The subtitle of my book, Fading Light, comes from this scene in Chapter 2. The people in my small tour group in the interior jungle of Ecuador are taking a break. The guys are swinging on some vines and have challenged me to do the same.
“You Tarzan, Me…” Before I could get the words ‘Jungle Jane’ out, I started to slip. Where is that knot? I fumbled. Caught myself. Tried to feel for the knot again without letting go. Come on! Why is it so dark here? I missed the knot, and felt my grip slip and me, along with it.
“Owwww… …I’m falling! HELP!” I slid the whole way down.
I hit the ground with a thud.
Antonio raced to my side. “You okay?” He looked anxious.
My hands, skinned and red from rope-burn, one knee, and my behind all throbbed. I felt like crying. But didn’t I come to the jungle for adventure? “Yes, I think I’m okay.”
“Okay?” Antonio felt arms, knees and feet for broken bones. Finally, he smiled in relief. “O-kay!” and gave me two thumbs up.
I grunted, my eyes closed.
“You shoulda seen the way your legs waved around in your red warm-ups. What a spectacle!” Mark joked to lighten the moment.
Grietje scolded the men in the group, “Shame on you! Very silly idea for you guys to dare her to swing on the vine.” She came over and brushed off my arms and hands. “You must be more careful. Let me help you.” She extended her hand and pulled me up.
I let Grietje help me. I stood on one shaky leg. Then, I tried to put more weight on it. It held me.
“Yep, I am going to be okay.” I decided.
Finally, I could stand again without help. Boy was I was going to have a whopper of a body bruise. “Hey, did anyone get a photo of that fall?”
“I did.” Marie swung her camera around. “Make sure you credit me with if it makes it in your book.”
I grinned. I thought that I broke my whole body. “I can live with bruises,” I said to everyone. Just then God redirected my thoughts. “It’s not the adventure I wanted … but it’s the one I got.” Everyone laughed.
Falling from the vine was just one of the many adventures I had on my jungle tour in Ecuador. I looked at it as one of the events that made my travel memorable. Isn’t that the way it really is in life? And it’s even more like that with my vision loss. I don’t know from day-to-day what challenges I will face. But if I can think of it as an adventure, then my attitude is going to be upbeat and positive. I won’t be as frightened to face my fears.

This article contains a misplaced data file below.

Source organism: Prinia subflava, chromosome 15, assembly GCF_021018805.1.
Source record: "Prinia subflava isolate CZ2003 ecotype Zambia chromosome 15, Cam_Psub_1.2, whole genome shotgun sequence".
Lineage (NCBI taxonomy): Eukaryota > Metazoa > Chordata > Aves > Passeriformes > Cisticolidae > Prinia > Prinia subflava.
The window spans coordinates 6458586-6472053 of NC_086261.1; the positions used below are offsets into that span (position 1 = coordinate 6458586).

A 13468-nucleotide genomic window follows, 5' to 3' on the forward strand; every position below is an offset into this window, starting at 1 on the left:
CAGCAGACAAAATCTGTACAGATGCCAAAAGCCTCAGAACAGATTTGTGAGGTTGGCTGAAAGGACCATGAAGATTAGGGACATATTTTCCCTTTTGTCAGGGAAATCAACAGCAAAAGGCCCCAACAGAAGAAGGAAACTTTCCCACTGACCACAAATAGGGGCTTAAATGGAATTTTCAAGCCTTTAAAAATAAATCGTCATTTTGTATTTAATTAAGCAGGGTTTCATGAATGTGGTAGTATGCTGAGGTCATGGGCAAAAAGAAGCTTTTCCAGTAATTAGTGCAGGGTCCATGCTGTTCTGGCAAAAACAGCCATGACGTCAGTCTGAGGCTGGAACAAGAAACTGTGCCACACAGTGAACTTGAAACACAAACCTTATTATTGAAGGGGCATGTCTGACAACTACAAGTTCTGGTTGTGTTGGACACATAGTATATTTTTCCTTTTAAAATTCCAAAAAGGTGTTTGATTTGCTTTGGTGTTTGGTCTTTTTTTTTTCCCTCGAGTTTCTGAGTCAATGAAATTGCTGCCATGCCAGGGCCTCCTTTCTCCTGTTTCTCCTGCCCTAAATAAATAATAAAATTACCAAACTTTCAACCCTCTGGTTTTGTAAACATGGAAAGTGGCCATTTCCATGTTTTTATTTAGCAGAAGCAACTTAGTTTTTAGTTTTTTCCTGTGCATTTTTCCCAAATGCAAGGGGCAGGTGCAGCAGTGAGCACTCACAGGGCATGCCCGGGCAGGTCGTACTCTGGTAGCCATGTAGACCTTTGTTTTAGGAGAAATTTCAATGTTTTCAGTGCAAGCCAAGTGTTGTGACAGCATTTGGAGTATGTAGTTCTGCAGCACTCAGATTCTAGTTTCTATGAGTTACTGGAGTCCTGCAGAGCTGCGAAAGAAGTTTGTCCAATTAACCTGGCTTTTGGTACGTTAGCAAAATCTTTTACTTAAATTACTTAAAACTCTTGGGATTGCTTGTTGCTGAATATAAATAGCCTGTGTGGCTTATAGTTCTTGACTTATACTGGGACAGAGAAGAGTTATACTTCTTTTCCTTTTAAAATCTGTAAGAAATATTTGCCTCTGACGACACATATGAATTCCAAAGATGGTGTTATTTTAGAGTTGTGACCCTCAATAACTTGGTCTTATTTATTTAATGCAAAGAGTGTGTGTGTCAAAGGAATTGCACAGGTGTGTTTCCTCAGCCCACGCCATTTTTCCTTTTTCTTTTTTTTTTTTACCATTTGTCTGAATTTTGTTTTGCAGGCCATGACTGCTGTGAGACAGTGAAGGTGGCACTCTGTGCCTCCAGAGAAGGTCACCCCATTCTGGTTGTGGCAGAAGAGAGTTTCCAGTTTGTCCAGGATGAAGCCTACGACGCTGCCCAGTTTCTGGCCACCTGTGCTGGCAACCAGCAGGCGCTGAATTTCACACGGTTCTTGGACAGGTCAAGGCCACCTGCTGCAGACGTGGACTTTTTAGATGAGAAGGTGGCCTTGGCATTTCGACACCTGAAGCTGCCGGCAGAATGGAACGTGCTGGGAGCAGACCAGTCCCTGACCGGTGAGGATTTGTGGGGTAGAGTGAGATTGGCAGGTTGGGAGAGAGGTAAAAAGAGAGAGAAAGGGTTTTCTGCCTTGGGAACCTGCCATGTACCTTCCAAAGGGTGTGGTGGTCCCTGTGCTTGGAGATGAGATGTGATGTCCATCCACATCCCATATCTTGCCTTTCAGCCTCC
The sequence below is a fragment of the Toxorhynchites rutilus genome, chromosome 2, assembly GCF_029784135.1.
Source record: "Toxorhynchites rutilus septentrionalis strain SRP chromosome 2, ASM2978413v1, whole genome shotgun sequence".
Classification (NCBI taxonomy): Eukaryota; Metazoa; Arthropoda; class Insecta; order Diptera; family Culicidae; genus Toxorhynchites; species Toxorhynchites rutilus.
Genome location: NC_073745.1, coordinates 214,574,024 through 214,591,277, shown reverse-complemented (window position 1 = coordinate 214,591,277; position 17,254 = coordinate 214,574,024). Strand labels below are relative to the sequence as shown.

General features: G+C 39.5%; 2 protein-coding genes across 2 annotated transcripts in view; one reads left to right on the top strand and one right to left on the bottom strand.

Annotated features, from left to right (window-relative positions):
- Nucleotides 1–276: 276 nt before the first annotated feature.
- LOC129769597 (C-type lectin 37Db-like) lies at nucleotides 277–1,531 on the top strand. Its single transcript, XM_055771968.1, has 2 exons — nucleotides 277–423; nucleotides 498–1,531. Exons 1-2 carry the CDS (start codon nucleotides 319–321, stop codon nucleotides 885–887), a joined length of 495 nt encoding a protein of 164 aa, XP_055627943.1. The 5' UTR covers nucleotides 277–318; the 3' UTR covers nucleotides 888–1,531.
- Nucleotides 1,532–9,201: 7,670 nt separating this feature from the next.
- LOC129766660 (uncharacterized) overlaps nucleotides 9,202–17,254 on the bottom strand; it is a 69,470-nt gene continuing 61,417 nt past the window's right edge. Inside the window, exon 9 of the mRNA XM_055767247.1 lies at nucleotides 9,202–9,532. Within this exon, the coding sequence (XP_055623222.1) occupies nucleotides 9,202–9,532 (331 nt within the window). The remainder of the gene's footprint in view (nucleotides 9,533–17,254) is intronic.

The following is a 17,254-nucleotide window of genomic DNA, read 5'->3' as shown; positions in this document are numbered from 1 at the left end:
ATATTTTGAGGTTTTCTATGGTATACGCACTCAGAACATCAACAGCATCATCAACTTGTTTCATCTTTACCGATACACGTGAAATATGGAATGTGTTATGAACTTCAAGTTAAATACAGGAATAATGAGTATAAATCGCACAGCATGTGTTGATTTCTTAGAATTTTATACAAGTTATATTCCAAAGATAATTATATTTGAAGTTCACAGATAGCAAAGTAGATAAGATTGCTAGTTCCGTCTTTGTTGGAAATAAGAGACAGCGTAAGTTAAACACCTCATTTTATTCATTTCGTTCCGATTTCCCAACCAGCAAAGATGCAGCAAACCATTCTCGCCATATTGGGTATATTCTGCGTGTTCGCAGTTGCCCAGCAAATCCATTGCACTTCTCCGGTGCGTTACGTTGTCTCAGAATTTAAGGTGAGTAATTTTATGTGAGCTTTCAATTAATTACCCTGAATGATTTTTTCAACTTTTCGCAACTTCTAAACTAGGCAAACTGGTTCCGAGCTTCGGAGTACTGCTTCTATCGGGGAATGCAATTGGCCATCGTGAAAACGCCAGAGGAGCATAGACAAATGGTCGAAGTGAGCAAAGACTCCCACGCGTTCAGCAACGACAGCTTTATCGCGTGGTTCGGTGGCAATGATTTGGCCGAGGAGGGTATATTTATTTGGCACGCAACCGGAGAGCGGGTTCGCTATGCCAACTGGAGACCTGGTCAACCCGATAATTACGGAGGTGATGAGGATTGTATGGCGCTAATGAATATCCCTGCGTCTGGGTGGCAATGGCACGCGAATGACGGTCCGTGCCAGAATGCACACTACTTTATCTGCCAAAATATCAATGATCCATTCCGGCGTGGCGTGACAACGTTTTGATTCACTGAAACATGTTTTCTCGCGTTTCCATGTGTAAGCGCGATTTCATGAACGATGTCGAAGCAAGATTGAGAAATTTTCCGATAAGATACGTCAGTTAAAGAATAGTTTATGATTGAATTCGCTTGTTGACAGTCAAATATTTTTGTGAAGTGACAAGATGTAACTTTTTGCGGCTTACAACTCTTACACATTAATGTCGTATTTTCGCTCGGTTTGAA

That fall in the jungle really symbolizes my philosophy in coping with my ongoing vision and hearing losses that crop up. In the beginning, it’s a shock, and I just want to stay where I am and cry, or worse yet, throw a temper tantrum. I feel sorry for myself, and grieve for my injuries and or losses. But then God sends people to my aid who make sure I am ok. They help me up. After it’s all over, God teaches me a lesson, restores me with His confidence, or comforts me with a scripture. Suddenly, I can cope again. And I see the humor. I’m ready to move on.
The more I think about the fall from the vine, the more I realize my response is exactly the image that embodies what this book is about. I play with the words a little bit more and I think I’ve come up with something to express what happened in the jungle that day.
My Adventurous Tumble Through Vision Loss with Retinitis Pigmentosa
I have the photograph in hand as I write this blog entry. I don’t know if I am climbing up or falling down, but it doesn’t matter because these days I am always in one phase or the other. I am always learning and growing, whether I am crying or laughing. It would be cool to use this photo in my book but it’s probably too blurry as it was taken in the pre-digital era back in 1986. We’ll see. I’m sure the publisher will have his own ideas.
My title is a working title intended to catch the attention of an editor. I’m told he will probably change it anyway to something he likes better. But for now, I’m quite pleased with my choice.